(1) Singleton was a red haired actress had been nicknamed “Penny” since childhood. She bleached her hair for the Blondie role and took the last name of her first husband, Laurence Singleton. Following the Blondie films she became the voice of Jane Jetson in the Hanna-Barbara animated Jetsons television and movie features. Singleton was also active in labor union activities, becoming President of the American Guild of Variety Artists in 1969 - the first woman to head an AFL-CIO union.

(2) An excellent slapstick comedian, Lake was the son of a circus acrobat father and vaudeville actress mother. His older sister, Florence, began her extensive 45 year film and television career in 1930 and is best known for her appearances in over 60 RKO Edgar Kennedy two-reel comedies, 1931-1948. She replaced Penny Singleton as radio's Blondie for several months in the 1942-43 season when Singleton accompanied her husband to a stateside Marine Corps assignment.

(3) Amos & Andy’s jump from NBC to CBS had a domino effect on both networks. Losing its Sunday timeslot, Colgate took Blondie off CBS and gave it the NBC Wednesday half-hour at 8:00 ET, replacing A Day In The Life of Dennis Day which Colgate moved to Saturday to replace the cancelled Kay Kyser Kollege of Musical Knowledge. To fill the void on NBC’s Tuesday schedule left by Amos & Andy at 9:00, Lever Brothers moved Bob Hope back one hour from his 10:00 timeslot which NBC sold to Procter & Gamble’s Lava Soap for Big Town, lifted from the CBS Tuesday schedule at 8:00. The Tuesday slot on CBS was given to Mystery Theater, (fka Molle Mystery Theater), on NBC’s Friday schedule. All of the programs involved except Mystery Theater lost audience in the 1948-49 season.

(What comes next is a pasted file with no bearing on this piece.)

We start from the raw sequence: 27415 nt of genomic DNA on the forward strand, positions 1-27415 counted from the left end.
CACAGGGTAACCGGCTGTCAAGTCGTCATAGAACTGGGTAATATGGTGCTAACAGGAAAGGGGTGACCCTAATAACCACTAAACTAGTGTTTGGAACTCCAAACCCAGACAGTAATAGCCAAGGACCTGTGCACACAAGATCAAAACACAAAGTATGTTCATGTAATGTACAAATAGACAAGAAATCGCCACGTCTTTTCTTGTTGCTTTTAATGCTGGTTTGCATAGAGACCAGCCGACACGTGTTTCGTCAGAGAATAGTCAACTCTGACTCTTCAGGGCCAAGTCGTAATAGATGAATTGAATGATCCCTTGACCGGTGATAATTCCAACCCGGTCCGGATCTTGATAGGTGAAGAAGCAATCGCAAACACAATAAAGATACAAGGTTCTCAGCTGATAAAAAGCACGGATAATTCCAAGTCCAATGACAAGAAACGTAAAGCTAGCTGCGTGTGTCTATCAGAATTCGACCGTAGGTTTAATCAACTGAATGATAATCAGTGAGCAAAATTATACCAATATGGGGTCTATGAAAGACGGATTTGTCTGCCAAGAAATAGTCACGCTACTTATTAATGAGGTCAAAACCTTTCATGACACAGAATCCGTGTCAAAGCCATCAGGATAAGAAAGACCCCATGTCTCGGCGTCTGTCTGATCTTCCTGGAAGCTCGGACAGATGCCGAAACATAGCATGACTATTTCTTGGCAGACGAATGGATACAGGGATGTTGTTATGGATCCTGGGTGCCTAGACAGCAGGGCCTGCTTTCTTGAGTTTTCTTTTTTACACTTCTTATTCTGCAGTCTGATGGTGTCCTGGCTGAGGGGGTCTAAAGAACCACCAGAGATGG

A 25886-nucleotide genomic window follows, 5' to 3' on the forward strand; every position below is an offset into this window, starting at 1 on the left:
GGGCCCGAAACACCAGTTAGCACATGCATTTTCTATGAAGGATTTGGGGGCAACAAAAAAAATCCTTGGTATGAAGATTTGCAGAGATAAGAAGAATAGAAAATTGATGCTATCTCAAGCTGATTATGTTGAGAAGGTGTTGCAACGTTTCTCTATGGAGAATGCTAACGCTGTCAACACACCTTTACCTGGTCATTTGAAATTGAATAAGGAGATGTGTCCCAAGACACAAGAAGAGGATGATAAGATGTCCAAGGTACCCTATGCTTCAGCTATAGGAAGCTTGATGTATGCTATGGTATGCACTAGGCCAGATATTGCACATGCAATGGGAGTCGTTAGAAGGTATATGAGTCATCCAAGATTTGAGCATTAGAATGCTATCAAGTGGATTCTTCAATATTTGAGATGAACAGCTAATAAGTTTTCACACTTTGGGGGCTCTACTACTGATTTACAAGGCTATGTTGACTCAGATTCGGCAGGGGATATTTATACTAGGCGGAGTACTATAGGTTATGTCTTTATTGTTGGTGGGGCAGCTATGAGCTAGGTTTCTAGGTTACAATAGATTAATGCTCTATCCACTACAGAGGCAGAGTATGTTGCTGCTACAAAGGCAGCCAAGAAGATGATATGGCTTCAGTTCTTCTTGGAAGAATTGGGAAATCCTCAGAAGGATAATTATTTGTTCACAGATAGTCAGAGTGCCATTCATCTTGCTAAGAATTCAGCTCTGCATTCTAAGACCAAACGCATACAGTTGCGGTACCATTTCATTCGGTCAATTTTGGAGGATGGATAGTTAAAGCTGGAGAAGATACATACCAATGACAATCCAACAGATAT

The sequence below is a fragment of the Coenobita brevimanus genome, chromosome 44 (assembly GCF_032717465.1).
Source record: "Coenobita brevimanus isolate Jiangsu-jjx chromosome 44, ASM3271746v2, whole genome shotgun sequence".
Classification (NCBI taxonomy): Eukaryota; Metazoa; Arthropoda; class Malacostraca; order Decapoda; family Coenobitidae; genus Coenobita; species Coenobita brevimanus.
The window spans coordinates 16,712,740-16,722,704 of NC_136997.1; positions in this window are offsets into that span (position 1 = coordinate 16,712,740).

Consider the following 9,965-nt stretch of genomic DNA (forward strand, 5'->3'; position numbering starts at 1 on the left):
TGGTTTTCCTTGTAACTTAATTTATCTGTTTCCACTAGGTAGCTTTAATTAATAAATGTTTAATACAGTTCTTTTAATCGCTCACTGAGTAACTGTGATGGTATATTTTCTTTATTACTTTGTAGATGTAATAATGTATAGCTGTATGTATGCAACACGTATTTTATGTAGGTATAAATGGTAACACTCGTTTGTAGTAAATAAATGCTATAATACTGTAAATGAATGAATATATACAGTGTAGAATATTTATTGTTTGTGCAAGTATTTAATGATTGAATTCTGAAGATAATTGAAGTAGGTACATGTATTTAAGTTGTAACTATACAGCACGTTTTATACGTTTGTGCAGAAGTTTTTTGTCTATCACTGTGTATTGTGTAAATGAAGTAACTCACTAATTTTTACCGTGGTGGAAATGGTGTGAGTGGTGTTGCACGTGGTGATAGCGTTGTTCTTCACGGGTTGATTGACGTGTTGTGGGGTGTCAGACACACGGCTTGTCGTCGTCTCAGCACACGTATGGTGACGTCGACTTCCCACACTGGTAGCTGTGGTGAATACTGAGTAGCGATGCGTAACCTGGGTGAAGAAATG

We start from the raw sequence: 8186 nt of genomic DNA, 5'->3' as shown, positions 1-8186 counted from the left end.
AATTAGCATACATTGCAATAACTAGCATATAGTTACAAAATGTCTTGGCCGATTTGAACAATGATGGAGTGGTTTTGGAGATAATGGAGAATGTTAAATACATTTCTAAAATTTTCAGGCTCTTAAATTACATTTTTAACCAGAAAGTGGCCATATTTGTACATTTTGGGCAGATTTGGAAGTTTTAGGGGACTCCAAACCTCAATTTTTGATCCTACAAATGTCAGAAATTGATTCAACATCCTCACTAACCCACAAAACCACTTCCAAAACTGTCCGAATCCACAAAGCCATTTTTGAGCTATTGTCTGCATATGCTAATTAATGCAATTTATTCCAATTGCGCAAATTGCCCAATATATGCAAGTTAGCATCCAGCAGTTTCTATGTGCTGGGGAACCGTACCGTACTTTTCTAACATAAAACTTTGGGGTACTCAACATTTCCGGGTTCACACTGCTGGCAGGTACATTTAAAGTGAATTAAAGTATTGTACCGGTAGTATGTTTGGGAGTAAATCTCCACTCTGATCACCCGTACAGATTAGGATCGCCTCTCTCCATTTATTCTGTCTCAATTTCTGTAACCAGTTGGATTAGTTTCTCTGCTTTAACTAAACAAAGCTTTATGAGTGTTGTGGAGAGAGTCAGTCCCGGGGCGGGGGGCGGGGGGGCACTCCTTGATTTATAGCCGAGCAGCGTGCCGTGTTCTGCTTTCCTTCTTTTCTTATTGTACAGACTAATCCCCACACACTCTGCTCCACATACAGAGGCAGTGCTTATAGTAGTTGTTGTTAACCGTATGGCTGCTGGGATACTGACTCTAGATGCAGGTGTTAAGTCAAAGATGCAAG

(4) Singleton and Lake would appear in three more Blondie movies after she left the radio cast. Then, Columbia Pictures and Chick Young’s syndicate, King Features, disagreed on royalty terms and the series came to an end in 1950. Ironically, King Features was owned by Hearst newspapers, so in effect, William Randolph Heart put Arthur Lake, his son-in-law, out of work.

(5) Arthur Lake appeared in one of several attempts to bring Blondie to television. The 26 episode series, co-starring Pamela Britton in the title role, was produced by Hal Roach Studios and ran during the 1957-58 season on NBC.
Date: Mon June 25, 2018 � Filesize: 51.7kb, 335.0kbDimensions: 710 x 1024 �
Keywords: Arthur Lake , Ann Rutherford